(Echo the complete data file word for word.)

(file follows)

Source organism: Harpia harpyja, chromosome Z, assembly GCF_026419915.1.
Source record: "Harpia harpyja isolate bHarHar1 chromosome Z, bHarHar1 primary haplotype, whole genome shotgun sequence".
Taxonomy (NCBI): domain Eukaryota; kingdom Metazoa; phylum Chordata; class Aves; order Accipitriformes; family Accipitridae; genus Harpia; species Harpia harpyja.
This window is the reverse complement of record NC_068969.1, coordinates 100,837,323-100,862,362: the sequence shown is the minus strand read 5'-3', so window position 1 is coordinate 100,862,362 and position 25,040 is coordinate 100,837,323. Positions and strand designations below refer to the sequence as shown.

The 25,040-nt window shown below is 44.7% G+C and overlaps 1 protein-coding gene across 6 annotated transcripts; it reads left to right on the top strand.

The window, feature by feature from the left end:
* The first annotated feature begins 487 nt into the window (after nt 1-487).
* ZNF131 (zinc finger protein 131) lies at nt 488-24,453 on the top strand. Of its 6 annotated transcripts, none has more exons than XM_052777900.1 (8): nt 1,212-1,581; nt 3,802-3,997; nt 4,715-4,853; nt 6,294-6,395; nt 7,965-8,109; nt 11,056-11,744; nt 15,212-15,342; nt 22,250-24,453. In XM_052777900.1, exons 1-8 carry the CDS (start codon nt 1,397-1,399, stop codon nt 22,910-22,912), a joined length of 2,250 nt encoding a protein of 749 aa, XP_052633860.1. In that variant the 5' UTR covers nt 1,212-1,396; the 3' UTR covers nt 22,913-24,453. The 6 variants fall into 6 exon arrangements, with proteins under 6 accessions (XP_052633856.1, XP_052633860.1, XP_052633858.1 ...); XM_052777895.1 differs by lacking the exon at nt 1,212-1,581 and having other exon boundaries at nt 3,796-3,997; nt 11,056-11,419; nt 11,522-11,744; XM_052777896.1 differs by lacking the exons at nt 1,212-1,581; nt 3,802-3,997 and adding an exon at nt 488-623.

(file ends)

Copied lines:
Source organism: Harpia harpyja, chromosome Z, assembly GCF_026419915.1.
Source record: "Harpia harpyja isolate bHarHar1 chromosome Z, bHarHar1 primary haplotype, whole genome shotgun sequence".
Taxonomy (NCBI): domain Eukaryota; kingdom Metazoa; phylum Chordata; class Aves; order Accipitriformes; family Accipitridae; genus Harpia; species Harpia harpyja.
This window is the reverse complement of record NC_068969.1, coordinates 100,837,323-100,862,362: the sequence shown is the minus strand read 5'-3', so window position 1 is coordinate 100,862,362 and position 25,040 is coordinate 100,837,323. Positions and strand designations below refer to the sequence as shown.

The 25,040-nt window shown below is 44.7% G+C and overlaps 1 protein-coding gene across 6 annotated transcripts; it reads left to right on the top strand.

The window, feature by feature from the left end:
* The first annotated feature begins 487 nt into the window (after nt 1-487).
* ZNF131 (zinc finger protein 131) lies at nt 488-24,453 on the top strand. Of its 6 annotated transcripts, none has more exons than XM_052777900.1 (8): nt 1,212-1,581; nt 3,802-3,997; nt 4,715-4,853; nt 6,294-6,395; nt 7,965-8,109; nt 11,056-11,744; nt 15,212-15,342; nt 22,250-24,453. In XM_052777900.1, exons 1-8 carry the CDS (start codon nt 1,397-1,399, stop codon nt 22,910-22,912), a joined length of 2,250 nt encoding a protein of 749 aa, XP_052633860.1. In that variant the 5' UTR covers nt 1,212-1,396; the 3' UTR covers nt 22,913-24,453. The 6 variants fall into 6 exon arrangements, with proteins under 6 accessions (XP_052633856.1, XP_052633860.1, XP_052633858.1 ...); XM_052777895.1 differs by lacking the exon at nt 1,212-1,581 and having other exon boundaries at nt 3,796-3,997; nt 11,056-11,419; nt 11,522-11,744; XM_052777896.1 differs by lacking the exons at nt 1,212-1,581; nt 3,802-3,997 and adding an exon at nt 488-623.